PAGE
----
Author: Andrew Baird
Project Phoenix recently visited Heron Island Research Station in the Capricorn Bunker Group on the Great Barrier Reef in their ongoing hunt for coral topotypes and new species. At least 7 nominal species of Scleractinia have type locations in the region and we are confident we found representatives of most of these, including Acropora baeodactyla (Brook 1892), Montipora capricornis (Veron 1985), M. socialis (Bernard 1897), Porites heronensis (Veron 1985) and Turbinaria heronensis (Wells 1959; pictured below).
In addition to these topotypes, there are almost certainly many undescribed species on the reefs surrounding Heron Island. Many of these are likely to be endemic to the region because the reefs look very different to those further north. For example, we did not see a single colony of either of the two table Acropora spp. that dominate the reefs in the Palm Islands; Acropora pectinata (Brook 1892) and one we are calling Acropora “neat”. On Heron Island, these have been replaced by one species that might be A. hyacinthus (Dana 1846) and a number of others that we are calling A. “spikey-table”, A. “fleshy-table”, and A. “hyacinthus-bifurcata”.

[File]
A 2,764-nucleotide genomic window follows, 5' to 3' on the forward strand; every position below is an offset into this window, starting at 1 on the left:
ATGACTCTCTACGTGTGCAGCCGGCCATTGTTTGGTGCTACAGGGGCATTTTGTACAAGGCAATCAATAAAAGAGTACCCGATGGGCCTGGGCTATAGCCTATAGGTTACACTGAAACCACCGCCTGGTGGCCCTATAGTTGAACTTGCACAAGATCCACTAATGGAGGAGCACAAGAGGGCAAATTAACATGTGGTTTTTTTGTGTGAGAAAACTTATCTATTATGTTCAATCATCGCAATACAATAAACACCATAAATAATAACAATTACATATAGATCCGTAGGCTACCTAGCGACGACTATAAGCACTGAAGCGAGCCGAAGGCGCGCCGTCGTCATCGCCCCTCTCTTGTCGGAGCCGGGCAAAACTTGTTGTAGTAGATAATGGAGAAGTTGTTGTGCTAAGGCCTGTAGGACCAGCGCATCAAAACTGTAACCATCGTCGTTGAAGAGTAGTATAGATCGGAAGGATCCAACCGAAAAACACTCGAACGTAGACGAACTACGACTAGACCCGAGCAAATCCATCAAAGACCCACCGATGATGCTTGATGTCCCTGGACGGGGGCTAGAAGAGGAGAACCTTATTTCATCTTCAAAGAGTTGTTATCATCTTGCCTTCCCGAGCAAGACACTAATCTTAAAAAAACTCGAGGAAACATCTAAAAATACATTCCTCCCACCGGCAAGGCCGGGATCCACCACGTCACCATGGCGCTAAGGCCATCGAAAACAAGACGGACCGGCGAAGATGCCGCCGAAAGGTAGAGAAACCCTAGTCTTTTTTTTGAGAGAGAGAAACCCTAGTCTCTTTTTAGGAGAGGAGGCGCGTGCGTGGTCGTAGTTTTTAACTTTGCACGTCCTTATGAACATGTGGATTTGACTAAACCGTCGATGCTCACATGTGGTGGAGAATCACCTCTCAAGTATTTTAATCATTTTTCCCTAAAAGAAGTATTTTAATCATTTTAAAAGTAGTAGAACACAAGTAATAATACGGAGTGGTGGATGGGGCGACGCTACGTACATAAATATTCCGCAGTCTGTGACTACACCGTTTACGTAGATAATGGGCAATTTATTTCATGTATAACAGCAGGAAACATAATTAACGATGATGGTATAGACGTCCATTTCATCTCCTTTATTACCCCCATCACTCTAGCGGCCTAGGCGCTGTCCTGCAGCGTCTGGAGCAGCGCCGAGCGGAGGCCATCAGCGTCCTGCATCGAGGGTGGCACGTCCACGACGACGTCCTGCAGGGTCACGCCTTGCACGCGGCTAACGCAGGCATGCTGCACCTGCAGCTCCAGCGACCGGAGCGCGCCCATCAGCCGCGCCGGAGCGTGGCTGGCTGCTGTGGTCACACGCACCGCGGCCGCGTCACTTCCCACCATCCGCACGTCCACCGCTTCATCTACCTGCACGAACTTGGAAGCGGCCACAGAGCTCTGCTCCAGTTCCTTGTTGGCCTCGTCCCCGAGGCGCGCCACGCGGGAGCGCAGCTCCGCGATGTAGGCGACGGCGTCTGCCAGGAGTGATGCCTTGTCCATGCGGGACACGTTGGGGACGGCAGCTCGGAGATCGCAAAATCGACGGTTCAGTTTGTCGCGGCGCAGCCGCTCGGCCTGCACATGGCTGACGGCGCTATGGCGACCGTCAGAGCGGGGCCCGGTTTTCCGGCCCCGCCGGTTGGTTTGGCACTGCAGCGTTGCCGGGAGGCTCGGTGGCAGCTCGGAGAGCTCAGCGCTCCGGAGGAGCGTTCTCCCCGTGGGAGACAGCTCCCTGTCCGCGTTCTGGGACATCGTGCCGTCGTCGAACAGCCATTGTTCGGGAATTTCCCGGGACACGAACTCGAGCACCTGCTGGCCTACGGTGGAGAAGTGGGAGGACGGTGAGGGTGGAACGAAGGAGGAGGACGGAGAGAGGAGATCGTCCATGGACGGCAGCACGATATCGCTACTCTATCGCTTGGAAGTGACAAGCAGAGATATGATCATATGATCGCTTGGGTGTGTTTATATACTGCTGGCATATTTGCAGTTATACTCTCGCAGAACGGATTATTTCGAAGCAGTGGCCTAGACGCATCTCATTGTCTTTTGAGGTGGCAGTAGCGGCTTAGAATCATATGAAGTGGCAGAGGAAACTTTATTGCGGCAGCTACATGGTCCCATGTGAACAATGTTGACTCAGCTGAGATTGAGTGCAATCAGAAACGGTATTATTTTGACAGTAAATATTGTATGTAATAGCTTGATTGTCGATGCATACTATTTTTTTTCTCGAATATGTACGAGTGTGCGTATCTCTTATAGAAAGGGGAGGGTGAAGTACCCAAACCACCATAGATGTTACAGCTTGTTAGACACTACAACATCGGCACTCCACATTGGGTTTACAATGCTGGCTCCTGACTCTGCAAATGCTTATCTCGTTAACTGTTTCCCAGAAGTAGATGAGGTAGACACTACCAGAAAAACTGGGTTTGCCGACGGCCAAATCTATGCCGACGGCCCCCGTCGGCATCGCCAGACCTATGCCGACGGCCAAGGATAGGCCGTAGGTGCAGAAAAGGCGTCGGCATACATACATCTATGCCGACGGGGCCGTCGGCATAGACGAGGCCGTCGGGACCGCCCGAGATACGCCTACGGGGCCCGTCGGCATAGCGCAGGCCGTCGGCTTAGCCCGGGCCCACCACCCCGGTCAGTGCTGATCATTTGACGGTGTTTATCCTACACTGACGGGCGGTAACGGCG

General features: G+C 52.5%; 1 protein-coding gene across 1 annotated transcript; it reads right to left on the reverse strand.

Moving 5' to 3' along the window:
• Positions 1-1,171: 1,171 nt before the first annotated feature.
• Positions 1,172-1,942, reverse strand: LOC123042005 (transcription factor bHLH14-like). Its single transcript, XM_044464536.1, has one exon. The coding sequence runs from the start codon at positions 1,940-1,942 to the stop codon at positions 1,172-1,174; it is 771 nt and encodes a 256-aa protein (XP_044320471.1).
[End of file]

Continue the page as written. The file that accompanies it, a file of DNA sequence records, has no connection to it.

Other notable discoveries on the trip were the fact that at least two species of Acropora had mature eggs. A coral spawn slick observed on morning of the 6th February 2021 suggests they might have spawned 8 nights after the full moon on 28th January. The reefs around Heron Island are in great shape, with sensational coral cover at most sites, despite some evidence of low levels of mortality from the bleaching early in 2020 at some sites.
Project Phoenix thanks Jeremy Horowitz, who paid for the field work with his Danielle Simmons Award from Australian Coral Reef Society, ARC CoE for Coral Reef Studies and the staff at Heron Island Research Station who were all wonderful.